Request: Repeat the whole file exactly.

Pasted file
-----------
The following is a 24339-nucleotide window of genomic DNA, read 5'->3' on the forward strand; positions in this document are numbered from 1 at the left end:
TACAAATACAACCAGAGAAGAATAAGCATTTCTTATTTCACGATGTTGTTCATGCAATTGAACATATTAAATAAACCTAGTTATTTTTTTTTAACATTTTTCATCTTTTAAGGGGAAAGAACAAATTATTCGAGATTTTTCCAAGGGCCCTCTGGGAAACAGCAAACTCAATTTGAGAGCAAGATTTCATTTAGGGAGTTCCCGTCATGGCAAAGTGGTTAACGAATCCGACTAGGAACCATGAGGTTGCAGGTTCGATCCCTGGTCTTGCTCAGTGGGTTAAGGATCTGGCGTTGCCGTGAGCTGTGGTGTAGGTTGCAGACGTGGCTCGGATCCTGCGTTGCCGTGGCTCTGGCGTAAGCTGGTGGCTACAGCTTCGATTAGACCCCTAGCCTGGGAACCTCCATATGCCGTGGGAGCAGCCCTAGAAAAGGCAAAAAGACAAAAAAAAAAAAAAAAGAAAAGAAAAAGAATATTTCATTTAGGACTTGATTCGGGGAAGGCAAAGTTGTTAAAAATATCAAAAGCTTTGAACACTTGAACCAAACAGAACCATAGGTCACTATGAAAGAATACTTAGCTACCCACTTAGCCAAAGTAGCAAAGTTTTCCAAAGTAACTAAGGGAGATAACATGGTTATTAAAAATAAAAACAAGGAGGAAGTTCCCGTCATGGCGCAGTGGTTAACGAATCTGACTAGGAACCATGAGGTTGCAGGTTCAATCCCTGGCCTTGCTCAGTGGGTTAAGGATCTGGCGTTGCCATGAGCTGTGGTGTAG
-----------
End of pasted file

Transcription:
The following is a 24339-nucleotide window of genomic DNA, read 5'->3' on the forward strand; positions in this document are numbered from 1 at the left end:
TACAAATACAACCAGAGAAGAATAAGCATTTCTTATTTCACGATGTTGTTCATGCAATTGAACATATTAAATAAACCTAGTTATTTTTTTTTAACATTTTTCATCTTTTAAGGGGAAAGAACAAATTATTCGAGATTTTTCCAAGGGCCCTCTGGGAAACAGCAAACTCAATTTGAGAGCAAGATTTCATTTAGGGAGTTCCCGTCATGGCAAAGTGGTTAACGAATCCGACTAGGAACCATGAGGTTGCAGGTTCGATCCCTGGTCTTGCTCAGTGGGTTAAGGATCTGGCGTTGCCGTGAGCTGTGGTGTAGGTTGCAGACGTGGCTCGGATCCTGCGTTGCCGTGGCTCTGGCGTAAGCTGGTGGCTACAGCTTCGATTAGACCCCTAGCCTGGGAACCTCCATATGCCGTGGGAGCAGCCCTAGAAAAGGCAAAAAGACAAAAAAAAAAAAAAAAGAAAAGAAAAAGAATATTTCATTTAGGACTTGATTCGGGGAAGGCAAAGTTGTTAAAAATATCAAAAGCTTTGAACACTTGAACCAAACAGAACCATAGGTCACTATGAAAGAATACTTAGCTACCCACTTAGCCAAAGTAGCAAAGTTTTCCAAAGTAACTAAGGGAGATAACATGGTTATTAAAAATAAAAACAAGGAGGAAGTTCCCGTCATGGCGCAGTGGTTAACGAATCTGACTAGGAACCATGAGGTTGCAGGTTCAATCCCTGGCCTTGCTCAGTGGGTTAAGGATCTGGCGTTGCCATGAGCTGTGGTGTAG